Structure function relationship of gap junctions, the structure that permits heart cells to contract synchronously
The heart is constituted by cells that contract synchronously thereby allowing pumping of the blood to all the organs around the body of animals that possess a circulatory system. The trigger that initiates this contraction is an electrical current that is transmitted from cell to cell by structures called gap junctions that links the interior of the cells. This process is called electrical coupling and occurs about 70 times per minute in the human heart.
These junctions are constituted by tightly packed channels permeable to ions that conduct these electrical impulses. Gap junctions are constituted by protein called connexins which are a family of related molecules composed of 21 members in mammals of which up to 3 are present in different regions of the human heart, connexin40 (Cx40), Cx43 and Cx45. Connected cells each provide 1 half channel called connexon constituted by 6 connexin molecules that bind outside the cells in the extracellular space. A complete gap junction channel is therefore made of 12 connexins. Channels made of a single connexin have specific electrical properties and regulation but since some regions of the heart have up to 3 connexins, a large number of channel compositions are plausibly present. If two connexins can freely assemble, 12 heteromeric (composed of variable number of connexins) and 2 homomeric (made of a single connexin) connexons may form. Furthermore, connexons made of different connexins can form channels called heterotypes and potentially 196 types of intercellular channels could be formed (see figure for examples of different possible theoretical channels).
In the diseased human heart and animal models of heart disease, alterations of connexins quantities is recognized as a major contributor to rhythm disorder that may lead to sudden cardiac death. For example, in the failing heart Cx43 is heterogeneously reduced whereas Cx45 is increased. Similarly, in atrial fibrillation, alterations of Cx43 and Cx40 amounts have been reported.
To gain more insight into the structural and functional consequences of different connexins quantity ratios, we have genetically engineered a cell line that naturally have Cx43 to produce Cx45 or Cx40 at variable, controlled levels, a process called induction. With this system different accurate ratios of Cx45:Cx43 and Cx40:Cx43 are obtained and structural studies (presence of heteromers and heterotypes) and functional studies (electrical coupling) have been performed.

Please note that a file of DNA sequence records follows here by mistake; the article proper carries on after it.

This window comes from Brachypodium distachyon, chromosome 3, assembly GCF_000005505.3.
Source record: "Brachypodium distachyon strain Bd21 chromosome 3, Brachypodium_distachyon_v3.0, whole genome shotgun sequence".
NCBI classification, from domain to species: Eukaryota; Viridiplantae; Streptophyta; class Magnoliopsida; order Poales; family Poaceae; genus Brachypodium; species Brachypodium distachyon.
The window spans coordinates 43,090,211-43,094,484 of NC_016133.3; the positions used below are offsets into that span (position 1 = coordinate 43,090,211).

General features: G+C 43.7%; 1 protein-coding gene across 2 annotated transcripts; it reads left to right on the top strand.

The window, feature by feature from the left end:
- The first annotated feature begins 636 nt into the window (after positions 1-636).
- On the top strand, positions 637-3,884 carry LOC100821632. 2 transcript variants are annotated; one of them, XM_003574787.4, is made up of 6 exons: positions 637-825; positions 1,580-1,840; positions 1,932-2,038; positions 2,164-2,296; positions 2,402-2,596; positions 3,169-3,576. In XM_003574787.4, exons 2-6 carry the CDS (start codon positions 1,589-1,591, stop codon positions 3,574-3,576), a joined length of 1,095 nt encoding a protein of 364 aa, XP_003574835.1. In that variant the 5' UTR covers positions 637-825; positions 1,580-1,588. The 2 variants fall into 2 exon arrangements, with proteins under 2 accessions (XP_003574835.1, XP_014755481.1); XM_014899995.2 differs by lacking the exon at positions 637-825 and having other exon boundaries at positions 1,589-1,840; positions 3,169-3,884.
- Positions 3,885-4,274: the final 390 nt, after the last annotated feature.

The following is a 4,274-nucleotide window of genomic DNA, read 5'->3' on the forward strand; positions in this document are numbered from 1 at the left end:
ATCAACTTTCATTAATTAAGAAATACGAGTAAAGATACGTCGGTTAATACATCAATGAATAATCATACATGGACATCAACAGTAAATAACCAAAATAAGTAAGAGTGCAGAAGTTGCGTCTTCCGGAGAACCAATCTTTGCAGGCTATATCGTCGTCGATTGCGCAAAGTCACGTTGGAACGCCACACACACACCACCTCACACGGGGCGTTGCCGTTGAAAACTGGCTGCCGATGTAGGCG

When present at similar levels Cx43 and Cx40, heteromeric connexons are formed in low quantities (~12%) in Cx43+Cx40 cells but in Cx45+Cx43 cells we could not detect heteromers. Cx40, even in the presence of Cx43, does not form channels or at undetectable levels with cells that have Cx43 only while Cx43 channels are abundantly present. However, Cx45 form channels with Cx43 (heterotypic channels) and this configuration seemed favoured.
Distinct electrical coupling were observed: induction of Cx45 in Cx43+Cx45 cells leads to a lower electrical coupling than non-induced cells (with only Cx43), similar at all Cx45:Cx43 ratios, whereas the electrical coupling in cells containing Cx43 and Cx40 depends on the amounts of Cx40 with low levels inhibiting electrical coupling and high levels increasing it.
Altogether our data suggest distinct gap junctional channels make-up and function depending of the type and the ratio of connexins present in the cells. This study provides useful insights in understanding the contribution of cardiac connexins in regulating electrical impulse propagation brought by changes of connexins sub-types levels between cardiac regions that express different connexins.
Desplantez Thomas1 and Dupont Emmanuel2
1IHU LIRYC, Université de Bordeaux, Inserm U1045, PTIB, Pessac, France
2Imperial College, Hammersmith Campus, London, UK
Relating specific connexin co-expression ratio to connexon composition and gap junction function.
Desplantez T, Grikscheit K, Thomas NM, Peters NS, Severs NJ, Dupont E.
J Mol Cell Cardiol. 2015 Dec